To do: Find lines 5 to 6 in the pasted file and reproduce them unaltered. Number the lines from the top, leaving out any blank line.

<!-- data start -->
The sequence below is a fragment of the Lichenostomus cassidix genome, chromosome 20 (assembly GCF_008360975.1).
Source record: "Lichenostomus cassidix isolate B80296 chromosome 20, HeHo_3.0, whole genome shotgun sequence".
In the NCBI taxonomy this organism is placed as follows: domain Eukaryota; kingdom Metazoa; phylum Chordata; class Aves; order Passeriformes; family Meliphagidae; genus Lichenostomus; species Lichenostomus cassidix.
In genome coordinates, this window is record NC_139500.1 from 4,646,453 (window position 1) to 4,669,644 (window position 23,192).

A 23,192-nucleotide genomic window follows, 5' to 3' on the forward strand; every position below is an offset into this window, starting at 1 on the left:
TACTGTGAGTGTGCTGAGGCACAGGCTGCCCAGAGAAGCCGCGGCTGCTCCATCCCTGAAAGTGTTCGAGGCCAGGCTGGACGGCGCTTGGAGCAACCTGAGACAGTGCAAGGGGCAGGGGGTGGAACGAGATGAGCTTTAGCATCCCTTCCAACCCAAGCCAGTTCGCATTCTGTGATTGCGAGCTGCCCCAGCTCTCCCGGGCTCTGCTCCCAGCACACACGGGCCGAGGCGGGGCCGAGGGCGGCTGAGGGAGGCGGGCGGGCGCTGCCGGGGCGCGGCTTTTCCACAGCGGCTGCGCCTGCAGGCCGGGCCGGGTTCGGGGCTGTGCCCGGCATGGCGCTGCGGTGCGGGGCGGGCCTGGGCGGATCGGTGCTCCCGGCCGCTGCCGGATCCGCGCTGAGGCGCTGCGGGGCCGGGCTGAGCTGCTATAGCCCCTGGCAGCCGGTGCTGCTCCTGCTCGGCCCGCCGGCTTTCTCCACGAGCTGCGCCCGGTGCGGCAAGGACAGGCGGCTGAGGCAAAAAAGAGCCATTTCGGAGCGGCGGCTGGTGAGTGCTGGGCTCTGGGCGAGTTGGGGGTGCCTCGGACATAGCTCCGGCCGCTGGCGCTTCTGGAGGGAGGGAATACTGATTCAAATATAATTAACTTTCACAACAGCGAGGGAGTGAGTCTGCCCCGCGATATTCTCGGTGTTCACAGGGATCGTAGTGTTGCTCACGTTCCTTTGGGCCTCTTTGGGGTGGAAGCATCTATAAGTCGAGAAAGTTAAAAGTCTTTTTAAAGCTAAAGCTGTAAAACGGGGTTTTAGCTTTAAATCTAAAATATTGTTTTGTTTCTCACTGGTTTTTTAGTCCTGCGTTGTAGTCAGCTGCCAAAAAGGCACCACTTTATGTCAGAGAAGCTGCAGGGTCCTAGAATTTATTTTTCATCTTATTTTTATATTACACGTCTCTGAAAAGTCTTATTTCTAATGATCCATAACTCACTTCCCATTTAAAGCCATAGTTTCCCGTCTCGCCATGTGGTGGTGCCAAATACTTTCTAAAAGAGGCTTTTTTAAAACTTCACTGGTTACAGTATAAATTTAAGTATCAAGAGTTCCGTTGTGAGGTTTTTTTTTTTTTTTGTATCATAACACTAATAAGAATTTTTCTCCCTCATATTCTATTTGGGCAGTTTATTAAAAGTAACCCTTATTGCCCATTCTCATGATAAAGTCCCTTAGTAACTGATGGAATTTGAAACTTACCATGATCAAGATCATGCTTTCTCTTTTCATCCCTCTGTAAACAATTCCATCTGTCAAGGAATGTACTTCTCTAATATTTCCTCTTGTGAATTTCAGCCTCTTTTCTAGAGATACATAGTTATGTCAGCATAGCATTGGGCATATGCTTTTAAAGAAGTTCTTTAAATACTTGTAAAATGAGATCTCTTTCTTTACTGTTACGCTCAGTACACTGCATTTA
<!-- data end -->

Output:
A 23,192-nucleotide genomic window follows, 5' to 3' on the forward strand; every position below is an offset into this window, starting at 1 on the left:
TACTGTGAGTGTGCTGAGGCACAGGCTGCCCAGAGAAGCCGCGGCTGCTCCATCCCTGAAAGTGTTCGAGGCCAGGCTGGACGGCGCTTGGAGCAACCTGAGACAGTGCAAGGGGCAGGGGGTGGAACGAGATGAGCTTTAGCATCCCTTCCAACCCAAGCCAGTTCGCATTCTGTGATTGCGAGCTGCCCCAGCTCTCCCGGGCTCTGCTCCCAGCACACACGGGCCGAGGCGGGGCCGAGGGCGGCTGAGGGAGGCGGGCGGGCGCTGCCGGGGCGCGGCTTTTCCACAGCGGCTGCGCCTGCAGGCCGGGCCGGGTTCGGGGCTGTGCCCGGCATGGCGCTGCGGTGCGGGGCGGGCCTGGGCGGATCGGTGCTCCCGGCCGCTGCCGGATCCGCGCTGAGGCGCTGCGGGGCCGGGCTGAGCTGCTATAGCCCCTGGCAGCCGGTGCTGCTCCTGCTCGGCCCGCCGGCTTTCTCCACGAGCTGCGCCCGGTGCGGCAAGGACAGGCGGCTGAGGCAAAAAAGAGCCATTTCGGAGCGGCGGCTGGTGAGTGCTGGGCTCTGGGCGAGTTGGGGGTGCCTCGGACATAGCTCCGGCCGCTGGCGCTTCTGGAGGGAGGGAATACTGATTCAAATATAATTAACTTTCACAACAGCGAGGGAGTGAGTCTGCCCCGCGATATTCTCGGTGTTCACAGGGATCGTAGTGTTGCTCACGTTCCTTTGGGCCTCTTTGGGGTGGAAGCATCTATAAGTCGAGAAAGTTAAAAGTCTTTTTAAAGCTAAAGCTGTAAAACGGGGTTTTAGCTTTAAATCTAAAATATTGTTTTGTTTCTCACTGGTTTTTTAGTCCTGCGTTGTAGTCAGCTGCCAAAAAGGCACCACTTTATGTCAGAGAAGCTGCAGGGTCCTAGAATTTATTTTTCATCTTATTTTTATATTACACGTCTCTGAAAAGTCTTATTTCTAATGATCCATAACTCACTTCCCATTTAAAGCCATAGTTTCCCGTCTCGCCATGTGGTGGTGCCAAATACTTTCTAAAAGAGGCTTTTTTAAAACTTCACTGGTTACAGTATAAATTTAAGTATCAAGAGTTCCGTTGTGAGGTTTTTTTTTTTTTTTGTATCATAACACTAATAAGAATTTTTCTCCCTCATATTCTATTTGGGCAGTTTATTAAAAGTAACCCTTATTGCCCATTCTCATGATAAAGTCCCTTAGTAACTGATGGAATTTGAAACTTACCATGATCAAGATCATGCTTTCTCTTTTCATCCCTCTGTAAACAATTCCATCTGTCAAGGAATGTACTTCTCTAATATTTCCTCTTGTGAATTTCAGCCTCTTTTCTAGAGATACATAGTTATGTCAGCATAGCATTGGGCATATGCTTTTAAAGAAGTTCTTTAAATACTTGTAAAATGAGATCTCTTTCTTTACTGTTACGCTCAGTACACTGCATTTA